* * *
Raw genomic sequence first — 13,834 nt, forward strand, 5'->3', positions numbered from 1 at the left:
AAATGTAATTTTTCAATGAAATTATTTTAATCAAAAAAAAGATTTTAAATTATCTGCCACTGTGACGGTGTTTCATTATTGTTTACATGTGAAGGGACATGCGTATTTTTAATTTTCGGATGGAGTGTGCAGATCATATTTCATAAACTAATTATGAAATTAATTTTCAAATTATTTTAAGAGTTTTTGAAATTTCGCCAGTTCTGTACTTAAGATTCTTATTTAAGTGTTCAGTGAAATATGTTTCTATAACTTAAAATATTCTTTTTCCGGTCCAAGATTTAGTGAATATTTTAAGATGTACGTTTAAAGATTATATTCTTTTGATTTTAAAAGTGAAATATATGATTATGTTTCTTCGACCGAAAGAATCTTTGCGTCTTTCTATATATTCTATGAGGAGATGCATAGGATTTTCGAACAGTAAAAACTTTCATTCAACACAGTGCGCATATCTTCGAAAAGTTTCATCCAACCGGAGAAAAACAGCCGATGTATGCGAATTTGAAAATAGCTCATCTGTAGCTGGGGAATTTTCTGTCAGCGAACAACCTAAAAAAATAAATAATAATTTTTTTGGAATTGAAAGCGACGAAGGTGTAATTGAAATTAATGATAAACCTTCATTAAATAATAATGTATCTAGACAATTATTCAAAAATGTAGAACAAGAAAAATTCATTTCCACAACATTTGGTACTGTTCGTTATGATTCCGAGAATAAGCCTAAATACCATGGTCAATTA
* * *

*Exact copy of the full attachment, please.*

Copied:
Raw genomic sequence first — 13,834 nt, forward strand, 5'->3', positions numbered from 1 at the left:
AAATGTAATTTTTCAATGAAATTATTTTAATCAAAAAAAAGATTTTAAATTATCTGCCACTGTGACGGTGTTTCATTATTGTTTACATGTGAAGGGACATGCGTATTTTTAATTTTCGGATGGAGTGTGCAGATCATATTTCATAAACTAATTATGAAATTAATTTTCAAATTATTTTAAGAGTTTTTGAAATTTCGCCAGTTCTGTACTTAAGATTCTTATTTAAGTGTTCAGTGAAATATGTTTCTATAACTTAAAATATTCTTTTTCCGGTCCAAGATTTAGTGAATATTTTAAGATGTACGTTTAAAGATTATATTCTTTTGATTTTAAAAGTGAAATATATGATTATGTTTCTTCGACCGAAAGAATCTTTGCGTCTTTCTATATATTCTATGAGGAGATGCATAGGATTTTCGAACAGTAAAAACTTTCATTCAACACAGTGCGCATATCTTCGAAAAGTTTCATCCAACCGGAGAAAAACAGCCGATGTATGCGAATTTGAAAATAGCTCATCTGTAGCTGGGGAATTTTCTGTCAGCGAACAACCTAAAAAAATAAATAATAATTTTTTTGGAATTGAAAGCGACGAAGGTGTAATTGAAATTAATGATAAACCTTCATTAAATAATAATGTATCTAGACAATTATTCAAAAATGTAGAACAAGAAAAATTCATTTCCACAACATTTGGTACTGTTCGTTATGATTCCGAGAATAAGCCTAAATACCATGGTCAATTA